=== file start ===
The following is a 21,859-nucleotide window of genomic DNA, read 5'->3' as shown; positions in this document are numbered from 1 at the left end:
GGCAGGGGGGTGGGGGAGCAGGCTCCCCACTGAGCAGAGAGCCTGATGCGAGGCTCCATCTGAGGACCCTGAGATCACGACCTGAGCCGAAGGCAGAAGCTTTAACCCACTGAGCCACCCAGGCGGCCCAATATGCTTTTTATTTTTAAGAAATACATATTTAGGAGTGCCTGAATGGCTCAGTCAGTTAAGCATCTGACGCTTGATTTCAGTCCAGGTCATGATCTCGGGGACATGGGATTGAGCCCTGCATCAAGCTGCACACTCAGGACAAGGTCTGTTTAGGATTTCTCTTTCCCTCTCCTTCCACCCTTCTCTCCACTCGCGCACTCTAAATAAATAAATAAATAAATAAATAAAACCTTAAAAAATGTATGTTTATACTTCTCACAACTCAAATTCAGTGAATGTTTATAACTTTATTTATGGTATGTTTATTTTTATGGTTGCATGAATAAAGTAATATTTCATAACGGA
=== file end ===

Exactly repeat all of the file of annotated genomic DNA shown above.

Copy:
The following is a 21,859-nucleotide window of genomic DNA, read 5'->3' as shown; positions in this document are numbered from 1 at the left end:
GGCAGGGGGGTGGGGGAGCAGGCTCCCCACTGAGCAGAGAGCCTGATGCGAGGCTCCATCTGAGGACCCTGAGATCACGACCTGAGCCGAAGGCAGAAGCTTTAACCCACTGAGCCACCCAGGCGGCCCAATATGCTTTTTATTTTTAAGAAATACATATTTAGGAGTGCCTGAATGGCTCAGTCAGTTAAGCATCTGACGCTTGATTTCAGTCCAGGTCATGATCTCGGGGACATGGGATTGAGCCCTGCATCAAGCTGCACACTCAGGACAAGGTCTGTTTAGGATTTCTCTTTCCCTCTCCTTCCACCCTTCTCTCCACTCGCGCACTCTAAATAAATAAATAAATAAATAAATAAAACCTTAAAAAATGTATGTTTATACTTCTCACAACTCAAATTCAGTGAATGTTTATAACTTTATTTATGGTATGTTTATTTTTATGGTTGCATGAATAAAGTAATATTTCATAACGGA